A couple of years ago while my then video card, an nVidia Geforce 8800GTS, was semi top end, it went phut :(
As of course things do, it was just out of guarantee. I was about to put it in the bin, but set it on the side instead, as you do. A Google about some other electronics and the very subject - reflowing your 8800 popped up - seemed they had a problem. The 8800 series used the largest video chip in the world and were reckoned to be a pig to assemble.
Seems they were prone to manufacturing solder defects where they just scrape a pass on test, or subsequently have early failure of the SMC components; in particular the GCPU.
Solution = reflow at home. Nothing is lost on a dead card where the company refuses to acknowledge their own guarantee!
CAUTION: Very carefully ensure your wife is out shopping, or something, before applying this procedure: YOU HAVE BEEN WARNED!
1) Strip off all removable stuff, backplane, heatsink with fan, plastic fan duct etc. Clean off old heatsink compound and dust etc. Place component side down on a shallow baking tray. Use balls of screwed up alloy foil as stand-offs:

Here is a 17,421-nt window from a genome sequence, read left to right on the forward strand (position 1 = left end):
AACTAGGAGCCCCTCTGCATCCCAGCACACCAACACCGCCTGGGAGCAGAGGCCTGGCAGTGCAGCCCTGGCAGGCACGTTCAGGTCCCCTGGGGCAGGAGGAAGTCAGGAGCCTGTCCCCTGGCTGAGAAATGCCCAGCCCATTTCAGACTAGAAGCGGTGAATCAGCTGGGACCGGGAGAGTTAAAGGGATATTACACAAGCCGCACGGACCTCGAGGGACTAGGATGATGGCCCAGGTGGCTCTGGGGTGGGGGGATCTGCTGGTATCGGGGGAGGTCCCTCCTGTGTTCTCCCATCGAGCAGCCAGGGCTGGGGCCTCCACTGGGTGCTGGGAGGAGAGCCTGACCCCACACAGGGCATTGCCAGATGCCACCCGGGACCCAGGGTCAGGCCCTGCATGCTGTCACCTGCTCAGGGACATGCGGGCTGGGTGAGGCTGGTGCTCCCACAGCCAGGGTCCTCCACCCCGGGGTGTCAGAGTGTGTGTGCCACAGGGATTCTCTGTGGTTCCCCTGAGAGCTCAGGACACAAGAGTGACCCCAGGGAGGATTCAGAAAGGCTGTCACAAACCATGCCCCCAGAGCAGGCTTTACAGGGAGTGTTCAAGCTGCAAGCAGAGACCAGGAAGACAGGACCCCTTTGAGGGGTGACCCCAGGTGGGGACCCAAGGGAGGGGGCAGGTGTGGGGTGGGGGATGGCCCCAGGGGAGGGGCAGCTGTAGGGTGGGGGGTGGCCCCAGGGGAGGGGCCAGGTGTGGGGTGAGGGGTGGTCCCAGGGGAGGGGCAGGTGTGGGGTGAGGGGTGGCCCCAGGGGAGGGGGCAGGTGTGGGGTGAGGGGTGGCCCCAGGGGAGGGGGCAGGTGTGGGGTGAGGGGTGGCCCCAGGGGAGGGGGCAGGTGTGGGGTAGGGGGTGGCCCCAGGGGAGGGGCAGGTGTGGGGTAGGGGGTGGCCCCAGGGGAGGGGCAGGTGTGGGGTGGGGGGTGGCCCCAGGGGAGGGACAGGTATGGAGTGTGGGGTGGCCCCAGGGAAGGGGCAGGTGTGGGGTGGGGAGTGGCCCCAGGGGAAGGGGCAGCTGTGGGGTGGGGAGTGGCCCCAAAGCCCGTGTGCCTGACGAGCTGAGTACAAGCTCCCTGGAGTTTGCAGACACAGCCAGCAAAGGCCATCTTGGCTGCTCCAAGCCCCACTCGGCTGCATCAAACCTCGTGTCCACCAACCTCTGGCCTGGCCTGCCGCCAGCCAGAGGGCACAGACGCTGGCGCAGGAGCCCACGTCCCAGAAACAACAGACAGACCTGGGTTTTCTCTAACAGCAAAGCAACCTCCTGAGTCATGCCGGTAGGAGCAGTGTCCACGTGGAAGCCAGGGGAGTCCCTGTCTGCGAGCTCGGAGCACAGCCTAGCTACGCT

2) Pre-heat oven to 200C. Place loaded tray in the oven:
3) Heat soak for 10 mins to allow the solder reflow to take place, then switch off and open the door. Do not disturb until cooler than the solder setting temp! There may be wife offending high temperature electronic smells - individual mileage may vary....
Reassemble, refit and try your luck with crossed fingers. Mine worked perfectly and I saved, temporarily, until the release of the next generation nVidia cards, £280 odd on a suitable replacement. High end cards are not cheap!
I have read that enough peeps have had enough success to make a difference to the price of dead nVidia 8800 cards on ebay!
Thanks to GW0OAJ for this article
A “Dead” Video Card?
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